Judith Mondre meets with members of the Mondre Energy team. | Photo courtesy of Judith Mondre
Judith Mondre spent the past two months learning the ins and outs of Upper Darby Township, Pa.'s energy usage. She's analyzed energy bills, observed town facilities and interviewed staff to put together a plan to help the municipality reduce its total energy usage.
Upper Darby received a $695,600 EECBG grant through the Recovery Act to study its energy use and set conservation goals but needed the energy expertise of an outside consultant to put a strategy in place. Mondre Energy stood out in a competitive selection process and won a contract to help plan and implement energy efficiency and conservation strategies for the township.
In fact, her in-depth knowledge of local government, PECO energy rebates and legislation helped her stand out among the respondents to Upper Darby's request for proposal.Mondre began her energy career as the start-up executive director of the City of Philadelphia's Municipal Energy Office in 1992. Back then she piloted Light Emitting Diode (LED) programs and other energy initiatives that are now considered best practices. Now as the president of her own 14-person firm, she helps other municipalities reach their energy efficiency, job creation and carbon reduction goals.
"We were really looking for a consultant who could identify problems in a boiler room and explain solutions in a boardroom," says John McMullan, the town's assistant director of community development.
Upper Darby accepted her proposal and into boiler rooms she went.
The Mondre Energy team visited every town facility from ballparks and community centers to firehouses and libraries to see its energy usage in action. While there, they interviewed the people who occupied those buildings to find out who uses the energy, how often and for what purposes. They also analyzed a year's worth of electric, oil, gas and water bills to fully grasp the situation.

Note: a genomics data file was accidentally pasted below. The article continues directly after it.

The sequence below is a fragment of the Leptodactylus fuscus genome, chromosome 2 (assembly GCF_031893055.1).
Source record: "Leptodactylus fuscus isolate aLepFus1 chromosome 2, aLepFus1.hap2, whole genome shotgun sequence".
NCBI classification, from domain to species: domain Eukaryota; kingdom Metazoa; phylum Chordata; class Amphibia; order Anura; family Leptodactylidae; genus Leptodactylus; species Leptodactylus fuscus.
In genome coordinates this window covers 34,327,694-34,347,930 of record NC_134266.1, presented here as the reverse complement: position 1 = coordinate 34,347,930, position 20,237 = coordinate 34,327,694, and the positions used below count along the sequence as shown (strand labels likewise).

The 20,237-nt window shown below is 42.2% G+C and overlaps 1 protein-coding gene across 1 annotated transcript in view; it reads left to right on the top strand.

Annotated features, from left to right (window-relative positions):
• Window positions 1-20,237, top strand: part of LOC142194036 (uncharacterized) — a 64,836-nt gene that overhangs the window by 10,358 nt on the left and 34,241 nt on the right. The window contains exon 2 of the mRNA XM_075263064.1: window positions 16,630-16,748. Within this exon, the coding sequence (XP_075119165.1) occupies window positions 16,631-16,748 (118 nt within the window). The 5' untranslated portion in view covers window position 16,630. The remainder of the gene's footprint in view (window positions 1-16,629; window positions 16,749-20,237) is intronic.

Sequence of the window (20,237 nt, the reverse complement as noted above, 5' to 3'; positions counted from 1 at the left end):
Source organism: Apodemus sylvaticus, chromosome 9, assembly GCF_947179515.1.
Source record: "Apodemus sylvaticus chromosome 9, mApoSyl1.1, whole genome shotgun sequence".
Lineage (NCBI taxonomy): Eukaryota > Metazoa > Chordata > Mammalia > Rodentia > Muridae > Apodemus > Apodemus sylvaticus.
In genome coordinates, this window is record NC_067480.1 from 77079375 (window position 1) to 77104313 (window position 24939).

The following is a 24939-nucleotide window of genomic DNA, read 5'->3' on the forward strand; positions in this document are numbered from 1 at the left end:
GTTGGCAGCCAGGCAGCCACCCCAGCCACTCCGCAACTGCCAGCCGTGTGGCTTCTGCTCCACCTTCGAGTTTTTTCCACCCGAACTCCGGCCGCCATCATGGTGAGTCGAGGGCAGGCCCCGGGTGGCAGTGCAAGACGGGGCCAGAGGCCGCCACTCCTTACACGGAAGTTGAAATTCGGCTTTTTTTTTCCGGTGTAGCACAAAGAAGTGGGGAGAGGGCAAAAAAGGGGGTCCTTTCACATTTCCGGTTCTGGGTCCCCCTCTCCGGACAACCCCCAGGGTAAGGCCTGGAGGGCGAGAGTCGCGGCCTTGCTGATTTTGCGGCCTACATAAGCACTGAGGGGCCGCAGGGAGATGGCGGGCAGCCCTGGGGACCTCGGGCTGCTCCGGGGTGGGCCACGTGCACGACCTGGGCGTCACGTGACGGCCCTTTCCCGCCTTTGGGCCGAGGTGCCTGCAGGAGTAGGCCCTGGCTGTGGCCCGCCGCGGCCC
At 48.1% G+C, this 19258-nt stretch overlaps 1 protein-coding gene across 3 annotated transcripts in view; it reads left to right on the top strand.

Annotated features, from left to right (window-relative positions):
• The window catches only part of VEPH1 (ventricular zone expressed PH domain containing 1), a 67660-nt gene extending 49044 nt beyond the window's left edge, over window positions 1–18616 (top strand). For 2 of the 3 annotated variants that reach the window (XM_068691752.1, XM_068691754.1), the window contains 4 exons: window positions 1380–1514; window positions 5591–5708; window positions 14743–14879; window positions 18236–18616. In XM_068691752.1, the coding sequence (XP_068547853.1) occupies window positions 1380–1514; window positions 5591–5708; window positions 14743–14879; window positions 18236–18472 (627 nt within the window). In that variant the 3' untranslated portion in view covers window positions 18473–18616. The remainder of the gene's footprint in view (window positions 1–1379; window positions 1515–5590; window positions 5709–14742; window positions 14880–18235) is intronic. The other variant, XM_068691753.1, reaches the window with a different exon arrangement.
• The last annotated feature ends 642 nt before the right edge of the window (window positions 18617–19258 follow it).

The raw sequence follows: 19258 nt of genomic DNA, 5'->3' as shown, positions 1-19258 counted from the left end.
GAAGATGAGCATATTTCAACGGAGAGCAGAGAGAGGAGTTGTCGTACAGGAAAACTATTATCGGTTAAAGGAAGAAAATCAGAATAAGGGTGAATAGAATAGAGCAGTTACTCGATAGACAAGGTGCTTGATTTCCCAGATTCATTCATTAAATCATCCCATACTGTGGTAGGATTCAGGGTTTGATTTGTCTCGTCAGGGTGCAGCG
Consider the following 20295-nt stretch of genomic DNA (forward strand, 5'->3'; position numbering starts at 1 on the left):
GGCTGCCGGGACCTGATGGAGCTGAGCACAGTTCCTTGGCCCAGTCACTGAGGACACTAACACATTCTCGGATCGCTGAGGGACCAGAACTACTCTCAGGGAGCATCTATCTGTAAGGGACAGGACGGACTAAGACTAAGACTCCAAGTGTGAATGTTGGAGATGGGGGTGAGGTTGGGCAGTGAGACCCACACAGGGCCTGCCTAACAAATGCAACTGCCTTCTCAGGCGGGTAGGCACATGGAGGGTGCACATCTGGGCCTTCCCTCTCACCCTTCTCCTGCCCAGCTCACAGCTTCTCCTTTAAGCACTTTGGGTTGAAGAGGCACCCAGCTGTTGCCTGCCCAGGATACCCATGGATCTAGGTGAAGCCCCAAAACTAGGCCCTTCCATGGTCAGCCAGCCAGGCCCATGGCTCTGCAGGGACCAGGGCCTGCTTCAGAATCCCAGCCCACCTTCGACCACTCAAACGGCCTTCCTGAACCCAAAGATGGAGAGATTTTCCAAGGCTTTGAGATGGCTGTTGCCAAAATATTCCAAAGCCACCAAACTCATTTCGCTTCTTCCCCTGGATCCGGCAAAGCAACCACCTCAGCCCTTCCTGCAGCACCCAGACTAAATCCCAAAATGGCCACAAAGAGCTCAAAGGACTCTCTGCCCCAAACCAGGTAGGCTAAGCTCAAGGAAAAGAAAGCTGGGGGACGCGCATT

The impact of the investigation was immediate. Even before the formal results of the study were presented in July, staff became more diligent about powering down computers and turning out lights in unoccupied rooms.
"Just from the consultants being on site, it made the staff begin to think about the ways they are currently using energy and ways they could improve on it," McMullan says. "I personally learned more about this township than I ever would have otherwise."
One thing is certain: The town will replace incandescent traffic signals at approximately 25 intersections and about 70 street lights with the more energy-efficient LED variety.
This upgrade was the cornerstone of Upper Darby's grant proposal and the town had previously begun making the switch in low and moderate income areas, helped by a Community Development Block Grant, part of an annual allocation from the Department of Housing and Urban Development. The Department of Energy grant allows them to make the change town-wide and town officials expect the replacements to reduce energy costs by about 10 percent annually.
Cost savings and environmental benefits are great. Mondre is also pleased that her work will allow municipality to save money and use those savings elsewhere. "It's wonderful to be green financially and environmentally," she says.